Vitamin B12 injections
Dumping syndrome

Boosting your weight

If you are still losing weight you will need to increase your calorie and protein intake. A good way of doing this is by having nutritious, high-calorie drinks. There are several different types and they are available on prescription from your doctor or you can buy them at most chemists. You could carry 'nibbles' in your pocket or handbag at all times. Another way of improving your appetite is to have a glass of sherry (or another type of alcoholic drink) about half an hour before a meal – but check with your doctor first as some medicines should not be mixed with alcohol.

Advice about diet

It can be very helpful to talk to a dietitian before, or soon after, your operation. They can give advice and information about possible changes to your diet. Most hospitals have a dietitian available and the staff on the ward can arrange for them to visit you. Your GP may also be able to refer you to a community-based dietitian.

Vitamin B12 injections

After your operation your doctor may prescribe an injection of vitamin B12 for you every few months. This is because it is difficult to absorb this vitamin from food once all or part of your stomach has been removed.

You may find it helpful to read our booklets on diet and cancer and dietary problems after surgery.

Dumping syndrome

After an operation on your stomach you may have an effect called dumping syndrome. After meals, your stomach may empty quickly, which leads to a drop in blood sugar and fluid draining into your intestine. If this happens you will feel faint and weak, and you may sweat and look pale. The effect usually lasts between 30 minutes and two hours.

To avoid dumping syndrome that occurs soon after eating, it is helpful to eat foods that are high in starch. These include white bread, potatoes, rice and pasta.

You should avoid foods such as raw sugars, chocolate and sugary drinks, which are full of easily absorbed sugar.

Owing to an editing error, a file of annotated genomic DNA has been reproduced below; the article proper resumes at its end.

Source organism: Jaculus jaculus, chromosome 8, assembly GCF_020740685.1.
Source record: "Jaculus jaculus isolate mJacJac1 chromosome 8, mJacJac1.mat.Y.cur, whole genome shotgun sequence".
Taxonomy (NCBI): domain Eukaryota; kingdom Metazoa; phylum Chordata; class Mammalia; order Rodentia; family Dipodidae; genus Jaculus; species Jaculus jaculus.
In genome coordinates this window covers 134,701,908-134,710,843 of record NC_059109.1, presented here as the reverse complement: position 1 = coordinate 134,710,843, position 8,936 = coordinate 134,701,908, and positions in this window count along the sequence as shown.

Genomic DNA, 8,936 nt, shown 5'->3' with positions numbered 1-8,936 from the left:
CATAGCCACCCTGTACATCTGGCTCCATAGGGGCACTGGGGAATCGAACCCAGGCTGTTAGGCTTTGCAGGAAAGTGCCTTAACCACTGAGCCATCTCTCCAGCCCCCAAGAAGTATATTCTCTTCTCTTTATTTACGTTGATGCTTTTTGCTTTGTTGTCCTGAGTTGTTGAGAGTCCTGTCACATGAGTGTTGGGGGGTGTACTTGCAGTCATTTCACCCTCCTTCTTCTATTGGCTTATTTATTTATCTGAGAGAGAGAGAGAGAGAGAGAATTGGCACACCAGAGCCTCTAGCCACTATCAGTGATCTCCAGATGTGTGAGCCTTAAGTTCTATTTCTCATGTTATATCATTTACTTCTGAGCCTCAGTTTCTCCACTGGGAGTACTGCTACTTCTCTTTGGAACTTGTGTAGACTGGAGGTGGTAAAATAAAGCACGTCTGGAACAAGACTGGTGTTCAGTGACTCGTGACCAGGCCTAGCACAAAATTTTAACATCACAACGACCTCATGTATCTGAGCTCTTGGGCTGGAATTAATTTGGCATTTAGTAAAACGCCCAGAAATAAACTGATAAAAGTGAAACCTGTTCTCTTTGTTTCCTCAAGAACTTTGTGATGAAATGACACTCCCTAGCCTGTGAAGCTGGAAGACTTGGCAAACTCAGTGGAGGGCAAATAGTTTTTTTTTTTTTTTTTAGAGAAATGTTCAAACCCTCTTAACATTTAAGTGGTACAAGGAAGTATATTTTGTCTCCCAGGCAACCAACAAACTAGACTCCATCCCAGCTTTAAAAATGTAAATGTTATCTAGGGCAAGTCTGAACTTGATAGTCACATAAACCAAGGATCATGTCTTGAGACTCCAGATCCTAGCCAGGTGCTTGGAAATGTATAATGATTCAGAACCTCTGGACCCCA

If the dumping syndrome happens a few hours after eating, it can help to eat small, high- protein meals frequently (foods like meat, fish or cheese). Your doctor can also prescribe medicines to help this. In most people the dumping syndrome settles after a while, but let your doctor or dietitian know if it continues to be a problem.

Chemotherapy for stomach cancer

Chemotherapy is the use of anti-cancer (cytotoxic) drugs to destroy cancer cells. The drugs work by disrupting the growth and division of these cells.

Even when the tumour itself and the local lymph nodes have been removed by surgery, there is a risk that tiny amounts of the cancer (micro-metastases) have been left behind or have spread. These are too small to be seen on a scan and can make the cancer come back later on.

Early stomach cancer
Locally-advanced stomach cancer
Advanced stomach cancer
How chemotherapy is given
Side effects
Early menopause

Early stomach cancer

Some research studies have suggested that giving chemotherapy after surgery (known as adjuvant therapy), might lower the risk of the cancer coming back and can help some people to live longer, but this has not been found in other studies. For this reason, chemotherapy is not a standard treatment in this situation.

Chemotherapy may also sometimes be given before the surgery. Giving the chemotherapy in this way may help to reduce the chances of the cancer coming back. A recent research trial (the „MAGIC' study) showed that giving chemotherapy both before and after surgery helped make the surgery more successful and reduced the chance of the cancer coming back.

Locally-advanced stomach cancer

Occasionally, if the cancer has not spread beyond the stomach but it cannot be removed by surgery, doctors may use chemotherapy to try and shrink the cancer. Sometimes this makes it possible for the surgeon to remove the tumour. Chemotherapy given before surgery is called neo-adjuvant therapy.

Advanced stomach cancer

Chemotherapy is also used when the cancer has spread beyond the stomach. In this situation, it can help to shrink and control the cancer for a period of time. This is known as palliative treatment.

How chemotherapy is given

Chemotherapy drugs can be given as tablets, or by injection into a vein (intravenously). Intravenous chemotherapy is given as injections or drips (infusions) into a vein. The drugs can be given through a small tube (cannula) in your arm or through a plastic tube called a central line or PICC line.

The central line can be put into a vein in your chest under a general or local anaesthetic.

Position of a central line

Instead of a central line, a tube may be put into a vein in the bend of your arm: this is known as a PICC line (see below).

Chemotherapy pumps

Some chemotherapy is given by using a small portable pump. This gives a continuous low dose of the chemotherapy drugs over a few weeks or months (known as a continuous infusion). If you are having this type of chemotherapy you will be given detailed information about how to use the pump by your doctors or nurses.

Chemotherapy is sometimes given to you as an outpatient, but at other times it will mean a short stay in hospital.

Side effects

Chemotherapy can cause unpleasant side effects, but these can often be well controlled with medicines. The main side effects are described here, along with some ways of avoiding or reducing them.